The United States of America has done little or nothing to curb drug trafficking in Afghanistan, where opium production has risen by 40 times, overseen by NATO. In Iraq, the US-run prisons have turned into schools for terrorists and the US Armed Forces are violating their agreements with the Iraqi Government. This is hardly the outcome desired from campaigns launched in 2001 and 2003.
The US policy in Afghanistan is confusing. Why did US troops move back away from the frontier while the Pakistani security forces were pushing up from the south? Why has drugs trafficking risen by 40 times under NATO’s control of the country? Or is the reality that NATO has lost control of the country? Either way it looks bad.
As for Iraq, the campaign has been a disaster from beginning to end. Based upon lies and trumped-up allegations about weapons that did not exist, the US armed forces showed a callous disregard for human rights as they doled out reconstruction contracts to White House cronies, without tender, as war crimes were committed in prisons and in civilian areas.
As regards the prisons, Iraqi General Ahmed Obeidi al-Saedi has been quoted by The Guardian stating that around 80 per cent of detainees in US-run prisons in Iraq have either aligned with or rejoined terror networks (such as Al-Qaeda). He told the British newspaper that detainees say the prisons “are the perfect environment to reorganize Al-Qaeda”.
As the US prepares to hand over administration of the prisons to the Iraqi authorities next month, it claims that only 4 per cent of the 88,000 detainees held in Iraqi prisons since 2003 have re-offended. Another lie.
The US policy of paying off Sunni groups not to attack, mirroring the policy in Afghanistan to use tax-payers’ dollars to pay off the Taliban not to attack (if you can’t beat them, join them) seems also to have failed, to the extent where the US Armed Forces have had to break their agreement with the Iraqi authorities and carry out operations beyond their sphere of operations.
In 2008, Washington and Baghdad signed an agreement limiting the activities of US troops to their bases, while in 2009 all autonomous actions by US forces in Iraq should have terminated. After all, Washington said the war was won. According to the War and Peace Foundation, covert special forces operations are suffering alarming casualties, in areas of Iraq outside the bases.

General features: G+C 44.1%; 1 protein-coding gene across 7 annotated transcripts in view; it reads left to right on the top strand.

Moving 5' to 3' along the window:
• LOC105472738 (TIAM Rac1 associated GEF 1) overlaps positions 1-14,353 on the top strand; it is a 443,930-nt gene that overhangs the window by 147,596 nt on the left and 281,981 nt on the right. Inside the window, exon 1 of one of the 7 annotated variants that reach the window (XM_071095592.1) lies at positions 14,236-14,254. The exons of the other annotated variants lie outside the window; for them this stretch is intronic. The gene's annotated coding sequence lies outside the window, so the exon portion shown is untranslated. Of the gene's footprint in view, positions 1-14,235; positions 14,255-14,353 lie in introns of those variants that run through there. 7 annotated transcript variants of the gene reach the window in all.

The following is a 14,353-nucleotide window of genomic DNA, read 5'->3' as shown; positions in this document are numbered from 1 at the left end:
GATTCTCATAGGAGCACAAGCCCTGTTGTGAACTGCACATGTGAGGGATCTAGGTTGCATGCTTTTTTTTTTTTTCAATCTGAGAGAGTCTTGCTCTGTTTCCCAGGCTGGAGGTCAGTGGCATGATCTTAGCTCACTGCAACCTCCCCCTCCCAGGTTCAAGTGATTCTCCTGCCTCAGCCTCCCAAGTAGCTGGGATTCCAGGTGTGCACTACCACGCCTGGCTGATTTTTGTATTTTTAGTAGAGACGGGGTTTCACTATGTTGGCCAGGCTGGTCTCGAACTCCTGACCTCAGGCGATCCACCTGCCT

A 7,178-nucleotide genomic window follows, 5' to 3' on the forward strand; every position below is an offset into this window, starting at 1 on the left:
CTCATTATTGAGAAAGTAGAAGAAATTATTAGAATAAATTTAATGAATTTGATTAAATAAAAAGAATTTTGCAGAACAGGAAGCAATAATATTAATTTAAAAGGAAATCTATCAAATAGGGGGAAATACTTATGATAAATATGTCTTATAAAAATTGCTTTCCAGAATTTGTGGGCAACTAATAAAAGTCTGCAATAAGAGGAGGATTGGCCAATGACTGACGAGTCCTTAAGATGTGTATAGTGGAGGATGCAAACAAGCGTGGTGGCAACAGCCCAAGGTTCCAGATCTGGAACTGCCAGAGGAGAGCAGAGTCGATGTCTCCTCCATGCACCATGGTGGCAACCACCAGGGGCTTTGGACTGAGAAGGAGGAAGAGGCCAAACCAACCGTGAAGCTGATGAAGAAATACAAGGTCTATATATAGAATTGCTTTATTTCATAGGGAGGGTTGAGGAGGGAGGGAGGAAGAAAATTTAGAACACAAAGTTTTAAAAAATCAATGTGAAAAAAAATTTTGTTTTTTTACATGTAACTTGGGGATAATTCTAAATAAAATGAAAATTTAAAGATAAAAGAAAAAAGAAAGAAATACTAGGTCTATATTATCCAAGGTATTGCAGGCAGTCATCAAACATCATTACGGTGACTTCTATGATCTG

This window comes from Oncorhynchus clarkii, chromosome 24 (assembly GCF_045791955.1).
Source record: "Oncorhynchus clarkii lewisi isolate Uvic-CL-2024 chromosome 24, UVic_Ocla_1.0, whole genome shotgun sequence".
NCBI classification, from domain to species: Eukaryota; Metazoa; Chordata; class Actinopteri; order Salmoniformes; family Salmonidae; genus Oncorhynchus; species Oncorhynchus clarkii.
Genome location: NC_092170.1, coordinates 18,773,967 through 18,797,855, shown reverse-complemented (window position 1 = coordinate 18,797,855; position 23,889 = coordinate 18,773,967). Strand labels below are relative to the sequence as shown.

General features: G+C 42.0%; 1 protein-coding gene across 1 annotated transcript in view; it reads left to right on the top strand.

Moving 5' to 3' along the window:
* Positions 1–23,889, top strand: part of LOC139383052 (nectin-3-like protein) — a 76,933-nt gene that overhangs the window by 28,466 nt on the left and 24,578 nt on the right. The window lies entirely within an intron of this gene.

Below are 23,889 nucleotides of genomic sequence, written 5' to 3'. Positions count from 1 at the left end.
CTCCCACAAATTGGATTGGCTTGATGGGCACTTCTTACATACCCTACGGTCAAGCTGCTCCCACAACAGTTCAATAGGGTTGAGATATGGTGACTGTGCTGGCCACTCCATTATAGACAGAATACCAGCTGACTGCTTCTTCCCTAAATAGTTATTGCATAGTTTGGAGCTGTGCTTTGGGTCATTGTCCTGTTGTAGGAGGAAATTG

For the Foundation’s director, in declarations to Press TV, the growing list of casualties is proof of US violations of their agreement. Certainly, growing areas of Iraq are already spinning out of control, even the capital city Baghdad, where vast regions are no-go areas for NATO units, and now Anbar and Diyala.
How, then, can the USA declare withdrawal dates for its troops from Iraq by September 2010 and Afghanistan by July 2011? Once again, the policy has not been thought through. Washington stirred up a nest of hornets in both theatres and the only plausible long-term strategy now, in military terms, is long-term engagement over say, two decades, which is politically inexpedient. Therefore, the option is to pull out, save face politically and lose militarily.
Next time around, and hopefully there will not be one, maybe Washington can realise that the days of globe-trotting setting up bases, instigating unrest, committing war crimes and siphoning off resources creates more enemies than friends. It should be up to the State Department, and not the Department of Defence, to make policy along with the White House.
And once and for all, the bottom line is development, not deployment.
While the current Administration had a huge tab to pick up from the disastrous foreign policy of the Bush regime and while it is true that President Obama and Secretary of State Hillary Clinton, more than Vice President Joseph Biden, have done a lot towards building bridges, it remains to be seen quite how much change President Obama has delivered.
Next chapter: The Islamic Republic of Iran. Here, we shall see.